• Never feed wild animals.
  • In order not to introduce new species into Svalbard please wash your boots at home and make sure that no seeds are included in the packaging or clothing (pockets, velcro, etc).
  • Return all litter to the ship for proper disposal. This includes litter of all types, such as plastic bags and paper tissues.
  • It is not allowed to collect natural souvenirs such as shells, rocks, feathers, bones or fossils.
  • Keep noise level to a minimum.
  • Never smoke ashore.



Good binoculars are highly recommended and will add quality to your travel experience.

All binoculars are listed by power and brightness, e.g. 8x32 or 10x50. The first number indicates magnification and the second the diameter of the front lens. At least 8x-power is recommended, 8x32 or 10x42 binoculars are good choices.

“Wide-field” binoculars allow you to see a wider area making it easier to spot wildlife.

Compact models, in the 8x25 range, can fit in a pocket and are very lightweight, but sacrifice brightness and field of vision.

Rubber coated models are generally more shock resistant and some of these are also waterproof.


For many of us, photography is a natural part of travel. Therefore, we have summarised the most basic recommendations regarding photography. 

Equipment: Whatever type of camera you use, make sure it is working properly before you leave home. If you have a new camera or have a camera that has not been used for a while, it is a good idea to take some pictures before travelling to ensure that it works properly. Also remember to bring your camera manual.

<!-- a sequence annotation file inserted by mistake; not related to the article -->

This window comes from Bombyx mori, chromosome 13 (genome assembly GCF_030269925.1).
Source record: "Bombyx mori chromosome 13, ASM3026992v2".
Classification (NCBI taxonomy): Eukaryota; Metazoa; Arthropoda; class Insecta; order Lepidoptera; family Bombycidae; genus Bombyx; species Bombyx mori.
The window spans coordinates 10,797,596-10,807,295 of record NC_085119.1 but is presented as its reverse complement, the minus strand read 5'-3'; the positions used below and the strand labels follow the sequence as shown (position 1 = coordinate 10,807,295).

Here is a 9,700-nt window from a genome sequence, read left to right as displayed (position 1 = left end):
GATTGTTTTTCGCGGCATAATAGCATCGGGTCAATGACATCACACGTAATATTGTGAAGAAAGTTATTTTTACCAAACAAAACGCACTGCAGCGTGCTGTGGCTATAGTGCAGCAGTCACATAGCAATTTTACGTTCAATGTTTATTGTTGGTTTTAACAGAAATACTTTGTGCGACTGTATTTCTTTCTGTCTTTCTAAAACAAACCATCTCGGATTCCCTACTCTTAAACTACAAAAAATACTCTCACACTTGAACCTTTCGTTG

Batteries: Bad batteries account for the largest percentage of camera problems on expeditions, especially in cold climates. For this reason, please bring extra camera batteries with you, even if the one in your camera is new. 

Memory cards: Rule of thumb is to bring more memory cards than you believe you will need. 

Tripods and Beanbags: Tripods, which are often used to steady cameras with large telephoto lenses, are not useful on ships, as they tend to transmit the ship’s vibrations. If you are bringing a lens larger than 300 mm, you might consider bringing a beanbag to support your camera. Unlike tripods, beanbags tend to absorb the ship’s vibrations.

Maintenance: Particles or water can easily stick on the camera lens, which can reduce the image quality. For this reason, we recommend you to bring a microfiber cloth designed for optics.

Storage: Cameras are in general sensitive to water, moisture and shock. A bag/backpack for protection is recommended.


Please note! Regarding unmanned aerial vehicles (UAV), commonly known as a drones: AECO and PolarQuest do not allow any general use of UAVs by passengers in the “AECO-areas”.